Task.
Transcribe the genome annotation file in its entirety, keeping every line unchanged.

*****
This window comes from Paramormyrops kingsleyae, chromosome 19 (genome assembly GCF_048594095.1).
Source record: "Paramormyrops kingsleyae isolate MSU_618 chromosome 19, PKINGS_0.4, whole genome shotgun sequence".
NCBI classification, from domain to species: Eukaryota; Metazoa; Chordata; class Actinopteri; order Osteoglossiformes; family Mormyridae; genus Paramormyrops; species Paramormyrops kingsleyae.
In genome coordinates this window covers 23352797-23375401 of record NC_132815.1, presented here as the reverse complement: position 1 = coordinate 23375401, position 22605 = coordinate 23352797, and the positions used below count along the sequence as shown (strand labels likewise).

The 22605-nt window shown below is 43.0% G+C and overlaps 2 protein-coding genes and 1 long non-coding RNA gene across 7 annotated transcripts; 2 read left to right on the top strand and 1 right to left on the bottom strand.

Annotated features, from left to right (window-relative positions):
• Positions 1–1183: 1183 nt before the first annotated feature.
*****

This window comes from Paramormyrops kingsleyae, chromosome 19 (genome assembly GCF_048594095.1).
Source record: "Paramormyrops kingsleyae isolate MSU_618 chromosome 19, PKINGS_0.4, whole genome shotgun sequence".
NCBI classification, from domain to species: Eukaryota; Metazoa; Chordata; class Actinopteri; order Osteoglossiformes; family Mormyridae; genus Paramormyrops; species Paramormyrops kingsleyae.
In genome coordinates this window covers 23352797-23375401 of record NC_132815.1, presented here as the reverse complement: position 1 = coordinate 23375401, position 22605 = coordinate 23352797, and the positions used below count along the sequence as shown (strand labels likewise).

The 22605-nt window shown below is 43.0% G+C and overlaps 2 protein-coding genes and 1 long non-coding RNA gene across 7 annotated transcripts; 2 read left to right on the top strand and 1 right to left on the bottom strand.

Annotated features, from left to right (window-relative positions):
• Positions 1–1183: 1183 nt before the first annotated feature.